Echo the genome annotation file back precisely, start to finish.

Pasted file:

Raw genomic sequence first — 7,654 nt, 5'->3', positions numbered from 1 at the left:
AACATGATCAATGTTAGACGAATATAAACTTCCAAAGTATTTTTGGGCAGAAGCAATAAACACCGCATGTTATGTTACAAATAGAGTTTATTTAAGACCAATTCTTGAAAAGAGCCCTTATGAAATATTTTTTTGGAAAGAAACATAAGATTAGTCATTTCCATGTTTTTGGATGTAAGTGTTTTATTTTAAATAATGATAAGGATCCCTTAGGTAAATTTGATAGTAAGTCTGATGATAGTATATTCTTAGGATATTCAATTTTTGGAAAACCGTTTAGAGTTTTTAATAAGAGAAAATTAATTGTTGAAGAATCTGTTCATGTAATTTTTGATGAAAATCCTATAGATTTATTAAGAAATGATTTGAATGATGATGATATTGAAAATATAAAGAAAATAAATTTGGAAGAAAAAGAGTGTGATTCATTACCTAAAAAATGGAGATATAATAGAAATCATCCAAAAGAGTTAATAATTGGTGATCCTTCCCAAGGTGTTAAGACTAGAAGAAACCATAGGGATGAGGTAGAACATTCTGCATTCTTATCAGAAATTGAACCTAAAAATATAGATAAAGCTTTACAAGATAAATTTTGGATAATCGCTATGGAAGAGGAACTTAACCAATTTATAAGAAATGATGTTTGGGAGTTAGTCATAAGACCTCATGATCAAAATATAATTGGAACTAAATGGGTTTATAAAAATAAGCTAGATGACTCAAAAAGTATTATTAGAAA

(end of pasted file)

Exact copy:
Raw genomic sequence first — 7,654 nt, 5'->3', positions numbered from 1 at the left:
AACATGATCAATGTTAGACGAATATAAACTTCCAAAGTATTTTTGGGCAGAAGCAATAAACACCGCATGTTATGTTACAAATAGAGTTTATTTAAGACCAATTCTTGAAAAGAGCCCTTATGAAATATTTTTTTGGAAAGAAACATAAGATTAGTCATTTCCATGTTTTTGGATGTAAGTGTTTTATTTTAAATAATGATAAGGATCCCTTAGGTAAATTTGATAGTAAGTCTGATGATAGTATATTCTTAGGATATTCAATTTTTGGAAAACCGTTTAGAGTTTTTAATAAGAGAAAATTAATTGTTGAAGAATCTGTTCATGTAATTTTTGATGAAAATCCTATAGATTTATTAAGAAATGATTTGAATGATGATGATATTGAAAATATAAAGAAAATAAATTTGGAAGAAAAAGAGTGTGATTCATTACCTAAAAAATGGAGATATAATAGAAATCATCCAAAAGAGTTAATAATTGGTGATCCTTCCCAAGGTGTTAAGACTAGAAGAAACCATAGGGATGAGGTAGAACATTCTGCATTCTTATCAGAAATTGAACCTAAAAATATAGATAAAGCTTTACAAGATAAATTTTGGATAATCGCTATGGAAGAGGAACTTAACCAATTTATAAGAAATGATGTTTGGGAGTTAGTCATAAGACCTCATGATCAAAATATAATTGGAACTAAATGGGTTTATAAAAATAAGCTAGATGACTCAAAAAGTATTATTAGAAA